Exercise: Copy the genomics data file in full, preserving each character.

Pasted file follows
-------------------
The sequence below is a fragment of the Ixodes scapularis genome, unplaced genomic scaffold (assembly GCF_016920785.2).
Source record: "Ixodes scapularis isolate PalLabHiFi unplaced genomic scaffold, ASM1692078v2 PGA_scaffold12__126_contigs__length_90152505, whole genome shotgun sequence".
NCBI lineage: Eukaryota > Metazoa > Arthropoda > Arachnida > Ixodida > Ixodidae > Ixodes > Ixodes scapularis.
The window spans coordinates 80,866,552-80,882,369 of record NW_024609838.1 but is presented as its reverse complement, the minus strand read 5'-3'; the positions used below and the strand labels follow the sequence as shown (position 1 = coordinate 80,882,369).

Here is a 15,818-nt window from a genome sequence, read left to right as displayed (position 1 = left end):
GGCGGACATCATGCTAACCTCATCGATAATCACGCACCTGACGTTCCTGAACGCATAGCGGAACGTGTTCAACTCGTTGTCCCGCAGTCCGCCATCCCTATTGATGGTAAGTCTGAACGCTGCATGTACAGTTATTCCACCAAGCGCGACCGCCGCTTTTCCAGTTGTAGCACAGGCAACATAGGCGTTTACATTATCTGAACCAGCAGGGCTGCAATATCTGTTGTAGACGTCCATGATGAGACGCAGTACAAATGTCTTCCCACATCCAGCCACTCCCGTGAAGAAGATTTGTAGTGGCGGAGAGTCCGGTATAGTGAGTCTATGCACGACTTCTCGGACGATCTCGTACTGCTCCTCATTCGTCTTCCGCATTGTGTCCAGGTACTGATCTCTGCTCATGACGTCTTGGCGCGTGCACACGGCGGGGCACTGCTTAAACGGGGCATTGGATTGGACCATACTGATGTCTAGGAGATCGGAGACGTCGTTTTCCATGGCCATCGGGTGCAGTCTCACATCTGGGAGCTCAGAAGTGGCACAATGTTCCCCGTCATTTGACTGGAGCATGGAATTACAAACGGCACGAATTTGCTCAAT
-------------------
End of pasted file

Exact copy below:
The sequence below is a fragment of the Ixodes scapularis genome, unplaced genomic scaffold (assembly GCF_016920785.2).
Source record: "Ixodes scapularis isolate PalLabHiFi unplaced genomic scaffold, ASM1692078v2 PGA_scaffold12__126_contigs__length_90152505, whole genome shotgun sequence".
NCBI lineage: Eukaryota > Metazoa > Arthropoda > Arachnida > Ixodida > Ixodidae > Ixodes > Ixodes scapularis.
The window spans coordinates 80,866,552-80,882,369 of record NW_024609838.1 but is presented as its reverse complement, the minus strand read 5'-3'; the positions used below and the strand labels follow the sequence as shown (position 1 = coordinate 80,882,369).

Here is a 15,818-nt window from a genome sequence, read left to right as displayed (position 1 = left end):
GGCGGACATCATGCTAACCTCATCGATAATCACGCACCTGACGTTCCTGAACGCATAGCGGAACGTGTTCAACTCGTTGTCCCGCAGTCCGCCATCCCTATTGATGGTAAGTCTGAACGCTGCATGTACAGTTATTCCACCAAGCGCGACCGCCGCTTTTCCAGTTGTAGCACAGGCAACATAGGCGTTTACATTATCTGAACCAGCAGGGCTGCAATATCTGTTGTAGACGTCCATGATGAGACGCAGTACAAATGTCTTCCCACATCCAGCCACTCCCGTGAAGAAGATTTGTAGTGGCGGAGAGTCCGGTATAGTGAGTCTATGCACGACTTCTCGGACGATCTCGTACTGCTCCTCATTCGTCTTCCGCATTGTGTCCAGGTACTGATCTCTGCTCATGACGTCTTGGCGCGTGCACACGGCGGGGCACTGCTTAAACGGGGCATTGGATTGGACCATACTGATGTCTAGGAGATCGGAGACGTCGTTTTCCATGGCCATCGGGTGCAGTCTCACATCTGGGAGCTCAGAAGTGGCACAATGTTCCCCGTCATTTGACTGGAGCATGGAATTACAAACGGCACGAATTTGCTCAAT